/ Scams

Scam watch: dodgy construction website demands extortionate fees

Not all third-party sites advertising in search engine results are fraudulent, but you do need to be cautious. Here’s how a member of the public was caught out.

A member of the public needed a Construction Skills Certification Scheme (CSCS) card to work on building sites.

They found what they thought was the official CSCS provider after a search online and filled out a form to book a Health, Safety and Environment test.

Someone called in response and asked a few ‘security questions’. They gave him their name, address, date of birth and National Insurance number. He then asked for their credit card number for the test, which would cost £250.

They knew this figure was wrong and ended the call – the standard card fee is £36 and the test is £21.

Following the call, they were rightly concerned they may have handed personal details to a fraudster.

Guide: what to do if you’ve handed bank details to a scammer

Search engine advertising

CSCS cards can be obtained through the official website cscs.uk.com, after booking and successfully completing the Health, Safety and Environment test through official channels.

Unfortunately, the member of the public instead found one of the many third-party CSCS sites that advertise in search engine results.

They’re not all fraudulent, although this one certainly charged an eyebrow-raising premium, with unclear justification.

Those seeking a new profession should be wary of such dodgy tactics. 

What to do if you’ve been caught out

If this happens to you, contact your bank and credit providers as it may be able to increase their monitoring of your account.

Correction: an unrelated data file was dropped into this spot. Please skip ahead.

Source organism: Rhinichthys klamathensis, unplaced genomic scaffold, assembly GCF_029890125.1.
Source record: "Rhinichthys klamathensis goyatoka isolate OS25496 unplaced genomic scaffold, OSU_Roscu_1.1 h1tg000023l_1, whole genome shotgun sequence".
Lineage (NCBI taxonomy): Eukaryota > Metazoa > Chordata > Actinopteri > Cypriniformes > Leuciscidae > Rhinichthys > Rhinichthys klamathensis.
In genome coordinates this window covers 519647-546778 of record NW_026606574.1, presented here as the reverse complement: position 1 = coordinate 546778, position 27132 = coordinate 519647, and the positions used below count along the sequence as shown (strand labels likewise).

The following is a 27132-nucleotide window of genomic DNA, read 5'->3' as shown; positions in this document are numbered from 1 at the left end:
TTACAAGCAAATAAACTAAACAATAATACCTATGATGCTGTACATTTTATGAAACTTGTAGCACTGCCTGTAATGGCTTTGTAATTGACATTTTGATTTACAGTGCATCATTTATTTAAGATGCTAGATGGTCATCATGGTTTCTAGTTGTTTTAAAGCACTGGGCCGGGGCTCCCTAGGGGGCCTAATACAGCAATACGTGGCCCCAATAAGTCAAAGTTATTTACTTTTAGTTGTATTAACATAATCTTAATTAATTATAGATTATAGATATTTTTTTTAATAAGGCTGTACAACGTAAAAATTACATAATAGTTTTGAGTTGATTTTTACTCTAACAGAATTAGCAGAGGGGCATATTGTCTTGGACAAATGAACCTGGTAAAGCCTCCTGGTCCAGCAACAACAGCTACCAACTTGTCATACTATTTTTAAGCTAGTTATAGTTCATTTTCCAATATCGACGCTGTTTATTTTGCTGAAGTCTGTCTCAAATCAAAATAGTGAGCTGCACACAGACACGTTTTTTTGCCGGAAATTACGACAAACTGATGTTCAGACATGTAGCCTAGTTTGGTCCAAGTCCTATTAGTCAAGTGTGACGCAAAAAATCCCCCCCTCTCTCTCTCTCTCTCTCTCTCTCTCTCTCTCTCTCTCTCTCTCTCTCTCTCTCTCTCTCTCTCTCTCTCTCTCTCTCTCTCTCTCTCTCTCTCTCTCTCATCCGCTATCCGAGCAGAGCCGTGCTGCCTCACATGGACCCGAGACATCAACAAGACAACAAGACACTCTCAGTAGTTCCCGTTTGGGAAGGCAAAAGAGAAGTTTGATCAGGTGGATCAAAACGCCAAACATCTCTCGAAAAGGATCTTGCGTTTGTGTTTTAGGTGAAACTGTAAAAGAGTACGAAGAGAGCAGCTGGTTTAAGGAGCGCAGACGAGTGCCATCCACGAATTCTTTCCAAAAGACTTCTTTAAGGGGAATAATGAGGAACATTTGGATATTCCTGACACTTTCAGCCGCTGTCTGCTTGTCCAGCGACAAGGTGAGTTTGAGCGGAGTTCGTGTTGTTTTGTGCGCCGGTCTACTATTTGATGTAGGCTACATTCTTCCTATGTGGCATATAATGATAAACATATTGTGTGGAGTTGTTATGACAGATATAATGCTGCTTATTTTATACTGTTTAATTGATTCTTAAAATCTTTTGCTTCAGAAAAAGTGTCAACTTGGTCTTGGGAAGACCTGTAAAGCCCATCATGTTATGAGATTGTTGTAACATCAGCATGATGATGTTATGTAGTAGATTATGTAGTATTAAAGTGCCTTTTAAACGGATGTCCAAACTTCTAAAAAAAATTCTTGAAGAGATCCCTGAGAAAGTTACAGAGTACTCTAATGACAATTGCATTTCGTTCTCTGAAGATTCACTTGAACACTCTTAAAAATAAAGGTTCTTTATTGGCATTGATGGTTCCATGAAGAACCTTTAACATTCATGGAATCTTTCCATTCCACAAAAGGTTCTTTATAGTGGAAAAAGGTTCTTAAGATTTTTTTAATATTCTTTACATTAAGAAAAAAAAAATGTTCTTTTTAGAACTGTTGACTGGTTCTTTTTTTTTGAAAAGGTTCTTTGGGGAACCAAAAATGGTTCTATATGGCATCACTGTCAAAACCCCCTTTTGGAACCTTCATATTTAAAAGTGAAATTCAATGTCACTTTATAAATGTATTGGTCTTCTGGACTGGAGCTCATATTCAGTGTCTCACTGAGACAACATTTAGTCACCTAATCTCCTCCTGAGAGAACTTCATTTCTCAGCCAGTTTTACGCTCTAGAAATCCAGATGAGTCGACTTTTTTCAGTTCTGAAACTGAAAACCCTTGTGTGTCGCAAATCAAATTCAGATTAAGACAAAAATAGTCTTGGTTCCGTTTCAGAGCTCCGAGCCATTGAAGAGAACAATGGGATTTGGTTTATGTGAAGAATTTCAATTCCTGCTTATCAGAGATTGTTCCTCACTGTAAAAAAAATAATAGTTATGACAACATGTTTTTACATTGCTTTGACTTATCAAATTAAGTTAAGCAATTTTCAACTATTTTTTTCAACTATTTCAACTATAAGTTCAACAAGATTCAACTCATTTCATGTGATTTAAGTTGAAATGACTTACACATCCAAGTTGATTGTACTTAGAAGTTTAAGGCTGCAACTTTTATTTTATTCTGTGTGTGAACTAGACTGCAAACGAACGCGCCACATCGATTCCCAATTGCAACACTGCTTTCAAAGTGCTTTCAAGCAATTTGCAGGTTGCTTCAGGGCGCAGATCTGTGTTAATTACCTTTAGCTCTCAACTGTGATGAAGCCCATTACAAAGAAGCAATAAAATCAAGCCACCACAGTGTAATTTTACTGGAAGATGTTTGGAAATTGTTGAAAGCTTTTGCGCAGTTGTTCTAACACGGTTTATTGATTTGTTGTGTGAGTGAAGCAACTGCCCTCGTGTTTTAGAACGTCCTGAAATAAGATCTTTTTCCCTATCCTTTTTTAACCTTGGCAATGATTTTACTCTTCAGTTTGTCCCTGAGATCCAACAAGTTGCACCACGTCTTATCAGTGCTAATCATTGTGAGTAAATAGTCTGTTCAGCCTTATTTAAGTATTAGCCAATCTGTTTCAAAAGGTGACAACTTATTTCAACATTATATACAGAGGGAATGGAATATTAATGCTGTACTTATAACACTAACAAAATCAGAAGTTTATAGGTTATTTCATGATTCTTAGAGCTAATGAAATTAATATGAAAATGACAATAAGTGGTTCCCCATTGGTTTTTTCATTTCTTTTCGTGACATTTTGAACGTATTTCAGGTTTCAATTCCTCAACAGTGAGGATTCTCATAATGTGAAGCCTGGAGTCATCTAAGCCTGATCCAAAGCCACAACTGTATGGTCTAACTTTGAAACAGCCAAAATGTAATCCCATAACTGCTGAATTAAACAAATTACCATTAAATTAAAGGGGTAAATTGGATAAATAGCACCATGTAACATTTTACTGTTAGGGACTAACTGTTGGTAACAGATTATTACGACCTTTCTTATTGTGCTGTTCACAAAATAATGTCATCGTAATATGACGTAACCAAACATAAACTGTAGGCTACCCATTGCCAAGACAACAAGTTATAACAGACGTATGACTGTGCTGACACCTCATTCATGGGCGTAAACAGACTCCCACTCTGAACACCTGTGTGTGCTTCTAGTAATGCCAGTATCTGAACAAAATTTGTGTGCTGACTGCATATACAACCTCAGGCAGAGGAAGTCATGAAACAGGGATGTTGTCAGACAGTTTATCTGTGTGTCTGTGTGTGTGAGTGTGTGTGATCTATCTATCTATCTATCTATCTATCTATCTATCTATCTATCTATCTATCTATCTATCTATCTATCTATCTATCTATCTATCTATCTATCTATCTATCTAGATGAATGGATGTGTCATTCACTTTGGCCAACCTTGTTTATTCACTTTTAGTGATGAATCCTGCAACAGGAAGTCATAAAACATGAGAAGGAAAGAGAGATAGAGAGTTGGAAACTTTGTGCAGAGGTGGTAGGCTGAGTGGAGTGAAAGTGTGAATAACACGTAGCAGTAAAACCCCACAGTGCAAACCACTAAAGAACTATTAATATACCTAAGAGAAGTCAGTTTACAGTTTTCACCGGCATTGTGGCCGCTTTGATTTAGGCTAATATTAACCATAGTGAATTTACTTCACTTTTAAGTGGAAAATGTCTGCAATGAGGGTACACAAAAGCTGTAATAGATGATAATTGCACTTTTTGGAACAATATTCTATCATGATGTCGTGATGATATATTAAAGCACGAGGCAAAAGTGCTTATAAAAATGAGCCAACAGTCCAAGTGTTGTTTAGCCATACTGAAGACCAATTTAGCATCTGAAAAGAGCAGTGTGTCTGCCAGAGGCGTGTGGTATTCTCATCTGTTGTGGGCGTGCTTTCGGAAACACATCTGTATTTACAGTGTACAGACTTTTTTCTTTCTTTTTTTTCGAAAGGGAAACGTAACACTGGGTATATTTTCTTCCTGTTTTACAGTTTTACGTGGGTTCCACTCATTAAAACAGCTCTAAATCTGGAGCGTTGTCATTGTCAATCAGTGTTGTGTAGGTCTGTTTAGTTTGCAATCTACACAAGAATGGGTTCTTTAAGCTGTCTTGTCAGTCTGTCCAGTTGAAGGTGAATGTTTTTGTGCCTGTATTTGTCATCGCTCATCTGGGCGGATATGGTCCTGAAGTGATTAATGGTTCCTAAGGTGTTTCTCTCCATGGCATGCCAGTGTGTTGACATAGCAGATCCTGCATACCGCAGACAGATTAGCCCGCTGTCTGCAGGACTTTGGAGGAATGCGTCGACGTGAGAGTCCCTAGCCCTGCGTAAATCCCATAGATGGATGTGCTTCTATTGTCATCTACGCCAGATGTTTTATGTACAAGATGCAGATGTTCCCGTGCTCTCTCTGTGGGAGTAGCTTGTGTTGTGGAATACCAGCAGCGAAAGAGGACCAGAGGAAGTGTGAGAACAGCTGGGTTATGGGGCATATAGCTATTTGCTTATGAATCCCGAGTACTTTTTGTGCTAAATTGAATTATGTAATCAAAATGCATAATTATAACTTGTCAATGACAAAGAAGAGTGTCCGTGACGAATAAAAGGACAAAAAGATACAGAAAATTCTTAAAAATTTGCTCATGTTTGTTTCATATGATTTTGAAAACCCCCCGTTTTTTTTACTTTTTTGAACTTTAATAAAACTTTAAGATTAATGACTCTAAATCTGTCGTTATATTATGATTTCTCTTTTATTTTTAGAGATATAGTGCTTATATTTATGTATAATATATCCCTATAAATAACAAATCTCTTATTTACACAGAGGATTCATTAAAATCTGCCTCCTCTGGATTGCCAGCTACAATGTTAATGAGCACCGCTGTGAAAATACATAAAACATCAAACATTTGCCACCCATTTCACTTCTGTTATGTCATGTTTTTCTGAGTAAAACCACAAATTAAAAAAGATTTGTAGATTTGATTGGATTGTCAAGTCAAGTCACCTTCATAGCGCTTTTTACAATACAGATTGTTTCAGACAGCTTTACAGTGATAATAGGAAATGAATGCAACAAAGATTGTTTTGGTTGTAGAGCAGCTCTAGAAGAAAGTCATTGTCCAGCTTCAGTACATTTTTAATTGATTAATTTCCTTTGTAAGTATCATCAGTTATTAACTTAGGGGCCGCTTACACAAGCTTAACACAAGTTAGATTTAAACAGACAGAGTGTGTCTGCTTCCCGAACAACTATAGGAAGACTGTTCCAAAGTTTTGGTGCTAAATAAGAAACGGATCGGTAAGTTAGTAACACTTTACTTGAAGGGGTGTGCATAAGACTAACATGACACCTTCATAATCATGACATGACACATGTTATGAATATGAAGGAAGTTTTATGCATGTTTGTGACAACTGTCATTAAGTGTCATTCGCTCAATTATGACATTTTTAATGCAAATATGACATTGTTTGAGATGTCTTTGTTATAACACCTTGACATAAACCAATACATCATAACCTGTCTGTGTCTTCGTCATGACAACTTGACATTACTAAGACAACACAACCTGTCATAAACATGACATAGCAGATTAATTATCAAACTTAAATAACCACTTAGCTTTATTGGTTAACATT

Guide: how to get your money back after a scam

Check account statements and your credit report regularly for any unrecognised activity.

You could also Consider Cifas Protective Registration (cifas.org.uk). At £25 for two years’ cover, it ensures banks, credit firms and insurers do extra checks when receiving applications in your name.

Have you ever been caught out by a website claiming to be something it’s not? Did you arrive there via search engine advertising?


From Faye’s introduction: “Following the call, they were rightly concerned they may have handed personal details to a fraudster.”

On Which? Conversation there have been numerous other examples of people realising they have made a mistake when it is too late. I would like to see a statutory delay period before online or phone transactions are actioned unless the account holder is prepared to take the risk. Obviously this would not apply in some circumstances, for example when goods are purchased and taken away.

This story sounds no different from fake EHIC and ESTA web sites. No doubt there will soon similarly be fake ETIAS web sites too, particularly when ETIAS requires British citizens to pay to enter most EU countries with effect from 2022.

This example went wrong because the registration information was collected via a telephone call instead of through an encrypted enquiry form.